Thursday 27 January 2011
Working in Ottawa today --The Oxford quote
Good morning folks,
This morning I am on my way to spend the day working in Ottawa.
In the Globe and Mail today in Russel Smith's column.. prior to continuing I'll mention that I can't remember anything else that he has written, but his byline pic looks familiar. In his column he has revealed what sounds like a fairly informal poll and study into his reader's habit regarding the double space after a period and the use of serial commas and finally the practice of including final punctuation within quoted text.
I use the double space after a period. It is what I learned as correct. However it seems that it is outdated and that editors and proofreaders hate them. Well, tough. I will still use them, in fact, I may even end sentences early. Just so that I can use more of them. Like this. Many readers agreed.
The next item was the serial quote, often called the Oxford quote. It works like this, here is a list of several items, an apple, and orange, a pear, and an orangutan. The comma after the pear it seems is actively advised against by the Canadian Press Stylebook. Sometimes I use it, other times I don't. I find it very useful when listing sets of conjoined items, such as a pear and an apple, a donkey and a goat, and two sheep. There was no consensus among the readers.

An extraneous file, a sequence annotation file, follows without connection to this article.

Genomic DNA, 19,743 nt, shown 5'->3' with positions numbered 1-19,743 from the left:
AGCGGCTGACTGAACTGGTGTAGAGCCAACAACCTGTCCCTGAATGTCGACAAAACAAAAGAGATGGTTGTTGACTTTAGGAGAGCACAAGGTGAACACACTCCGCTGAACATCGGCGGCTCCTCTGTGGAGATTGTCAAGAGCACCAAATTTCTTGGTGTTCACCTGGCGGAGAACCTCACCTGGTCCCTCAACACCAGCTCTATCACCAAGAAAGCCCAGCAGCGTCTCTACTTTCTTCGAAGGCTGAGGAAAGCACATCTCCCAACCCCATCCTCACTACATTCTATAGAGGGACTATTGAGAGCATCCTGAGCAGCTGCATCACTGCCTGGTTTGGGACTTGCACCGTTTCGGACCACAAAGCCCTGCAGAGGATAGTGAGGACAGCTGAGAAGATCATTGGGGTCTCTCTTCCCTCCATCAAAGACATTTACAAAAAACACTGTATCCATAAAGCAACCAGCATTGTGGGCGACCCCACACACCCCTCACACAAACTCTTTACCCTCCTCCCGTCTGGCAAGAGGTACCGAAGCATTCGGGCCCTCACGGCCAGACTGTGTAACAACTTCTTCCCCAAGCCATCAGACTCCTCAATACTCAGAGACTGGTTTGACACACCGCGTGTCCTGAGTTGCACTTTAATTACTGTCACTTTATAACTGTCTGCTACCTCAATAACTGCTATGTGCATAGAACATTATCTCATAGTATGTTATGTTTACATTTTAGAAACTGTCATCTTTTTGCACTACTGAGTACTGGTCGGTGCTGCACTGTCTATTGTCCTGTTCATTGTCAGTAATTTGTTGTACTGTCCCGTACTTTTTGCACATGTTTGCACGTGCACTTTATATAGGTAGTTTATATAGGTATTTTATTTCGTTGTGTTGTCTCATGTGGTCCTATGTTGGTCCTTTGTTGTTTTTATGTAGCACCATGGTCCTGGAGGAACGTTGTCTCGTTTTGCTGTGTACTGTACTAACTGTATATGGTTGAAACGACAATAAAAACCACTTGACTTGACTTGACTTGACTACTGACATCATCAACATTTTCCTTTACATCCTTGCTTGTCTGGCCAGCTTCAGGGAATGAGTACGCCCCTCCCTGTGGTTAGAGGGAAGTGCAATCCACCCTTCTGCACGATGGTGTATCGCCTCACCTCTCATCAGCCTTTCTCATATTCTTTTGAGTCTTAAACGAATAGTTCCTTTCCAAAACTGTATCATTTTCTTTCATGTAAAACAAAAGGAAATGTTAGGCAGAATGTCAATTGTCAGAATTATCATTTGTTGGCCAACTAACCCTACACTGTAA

Finally, the final punctuation within the quote. This is referring to quotations at the end of a sentence such as Jack the Ripper said, "That's a lovely pendant you are wearing, may I touch it?" The capitalized "the" is then presumably how the reader knows that I have started a new sentence. I prefer to include what ever punctuation as appropriate for the quote, but then to quote myself, "to finish my own sentence as I damn well please!". Russel did not reveal how his readers responded, but added that consistency was the key.
Have a good day, and please work on your spelling and punctuation.